Joe Biden’s first cabinet as US president is being described as potentially the most diverse ever. How does it compare to his predecessors and why does representation matter?
When George Washington convened the first cabinet meeting two centuries ago – though he didn’t call it by that name – he enshrined the idea of promoting diverse perspectives at the heart of US government.
Of course, back in 1791, all the voices in the room were white and male.
You won’t find the cabinet mentioned in the lines of the Constitution, but the first president saw the value of advisers who could guide him on major issues while bringing different viewpoints to the table.
In 2021, America could soon see its first Native American cabinet secretary; first female national intelligence director; first Latino homeland security chief; first openly gay cabinet member and more.
But the incoming president was under pressure from all sides to deliver on his promises of a cabinet that truly reflects the country rather than a line-up of familiar political faces.
So why do diverse cabinet picks matter so much? Let’s take a look.
Since 1933, only 11 presidents have named women to cabinet-level positions. No cabinets have ever matched the gender or racial balance of the country.
The cabinet size can vary depending on administration, but they’re roughly composed of around 15 executives. In the last 30 years, the trend has been towards greater representation – or at least it was, until the Trump administration.
The 1993 Clinton Administration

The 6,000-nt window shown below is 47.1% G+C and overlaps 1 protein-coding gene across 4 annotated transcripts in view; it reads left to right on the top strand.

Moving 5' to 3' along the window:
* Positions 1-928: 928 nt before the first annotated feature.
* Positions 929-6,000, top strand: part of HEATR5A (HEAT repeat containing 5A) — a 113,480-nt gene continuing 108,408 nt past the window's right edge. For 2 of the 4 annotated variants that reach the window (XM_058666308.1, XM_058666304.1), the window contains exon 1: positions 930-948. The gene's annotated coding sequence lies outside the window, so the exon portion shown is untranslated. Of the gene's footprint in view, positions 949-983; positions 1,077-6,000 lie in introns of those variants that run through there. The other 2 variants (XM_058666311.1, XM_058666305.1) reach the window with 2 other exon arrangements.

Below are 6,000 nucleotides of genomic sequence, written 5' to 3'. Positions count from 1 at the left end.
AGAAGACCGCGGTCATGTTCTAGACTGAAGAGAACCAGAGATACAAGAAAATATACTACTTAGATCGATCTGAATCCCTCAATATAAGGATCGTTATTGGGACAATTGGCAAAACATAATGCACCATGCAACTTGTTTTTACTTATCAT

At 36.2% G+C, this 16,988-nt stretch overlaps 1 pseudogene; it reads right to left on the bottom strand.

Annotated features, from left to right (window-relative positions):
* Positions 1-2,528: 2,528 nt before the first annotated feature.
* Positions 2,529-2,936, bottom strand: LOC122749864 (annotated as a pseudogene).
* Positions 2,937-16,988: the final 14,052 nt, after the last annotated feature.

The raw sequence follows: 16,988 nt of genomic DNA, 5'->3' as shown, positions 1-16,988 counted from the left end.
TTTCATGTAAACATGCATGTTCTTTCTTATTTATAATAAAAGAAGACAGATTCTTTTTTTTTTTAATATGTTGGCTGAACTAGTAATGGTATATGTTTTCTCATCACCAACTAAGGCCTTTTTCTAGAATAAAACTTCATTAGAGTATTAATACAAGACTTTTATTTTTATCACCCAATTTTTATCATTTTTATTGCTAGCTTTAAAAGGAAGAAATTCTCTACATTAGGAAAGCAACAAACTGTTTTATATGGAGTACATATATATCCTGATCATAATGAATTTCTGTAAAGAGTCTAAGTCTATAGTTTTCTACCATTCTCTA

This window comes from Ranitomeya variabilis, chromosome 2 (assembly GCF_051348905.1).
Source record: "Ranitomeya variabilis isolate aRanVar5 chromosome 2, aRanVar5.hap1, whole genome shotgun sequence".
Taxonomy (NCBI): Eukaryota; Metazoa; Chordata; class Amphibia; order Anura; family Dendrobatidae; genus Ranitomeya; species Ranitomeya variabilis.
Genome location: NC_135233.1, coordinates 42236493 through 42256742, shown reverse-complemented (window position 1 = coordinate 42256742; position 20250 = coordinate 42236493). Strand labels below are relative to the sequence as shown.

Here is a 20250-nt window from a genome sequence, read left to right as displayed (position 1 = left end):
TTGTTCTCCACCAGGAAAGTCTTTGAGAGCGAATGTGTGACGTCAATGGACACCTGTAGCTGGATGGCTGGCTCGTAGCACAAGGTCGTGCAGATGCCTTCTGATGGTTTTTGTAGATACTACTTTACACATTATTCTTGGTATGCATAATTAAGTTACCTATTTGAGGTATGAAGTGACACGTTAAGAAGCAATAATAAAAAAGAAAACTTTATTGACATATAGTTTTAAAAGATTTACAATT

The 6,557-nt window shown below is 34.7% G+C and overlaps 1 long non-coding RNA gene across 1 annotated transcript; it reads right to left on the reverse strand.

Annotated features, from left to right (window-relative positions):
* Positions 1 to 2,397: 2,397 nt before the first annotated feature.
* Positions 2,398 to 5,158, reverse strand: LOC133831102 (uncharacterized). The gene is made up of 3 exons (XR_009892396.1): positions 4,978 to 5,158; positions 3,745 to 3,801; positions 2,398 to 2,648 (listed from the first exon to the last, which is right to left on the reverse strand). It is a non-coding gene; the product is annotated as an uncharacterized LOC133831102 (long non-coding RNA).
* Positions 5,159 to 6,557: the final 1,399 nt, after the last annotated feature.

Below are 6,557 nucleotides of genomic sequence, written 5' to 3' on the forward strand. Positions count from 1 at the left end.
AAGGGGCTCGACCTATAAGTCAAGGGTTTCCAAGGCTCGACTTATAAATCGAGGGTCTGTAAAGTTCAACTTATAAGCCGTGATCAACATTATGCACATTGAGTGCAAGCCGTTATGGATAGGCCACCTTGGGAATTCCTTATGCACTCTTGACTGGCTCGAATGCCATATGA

On the day of President Bill Clinton’s inauguration, the Washington Post wrote that the new Democratic leader “has assembled the most diverse Cabinet in history: five women, four blacks and two Latinos”.
Mr Clinton’s small business administrator Aida Alvarez was the first-ever Latina appointed to a cabinet-level position.
The 2001 Bush Administration
President George W Bush’s first cabinet was lauded by the New York Times as “a governing team every bit as ethnically and racially diverse as President Clinton’s”.
Mr Bush chose Colin Powell, the son of Jamaican immigrants, to become the country’s first black secretary of state. He also tapped Norman Mineta – a Democrat who became the first Asian American to hold a cabinet-level spot under Mr Clinton – to head his transportation department.
Later on, the Bush administration made history again with the appointment of Condoleezza Rice: the first black woman to serve as secretary of state and then as national security sdviser. Mr Bush also placed the first Pacific Islander and Asian American woman, Elaine Chao, in a cabinet role as labour secretary.
The 2009 Obama Administration
President Barack Obama’s history-making first cabinet was dubbed a “majority-minority”. Mr Obama’s inner circle had seven women, nine minorities and just eight white men.
Under Mr Obama, Susan Rice became the first black woman to serve as US ambassador to the United Nations, and saw Eric Holder become the first black US attorney general.
The 2016 Trump Administration
In a throwback to the Reagan era, President Donald Trump’s inner circle was notably white, affluent and male – though he had more women in his White House than previous Republicans.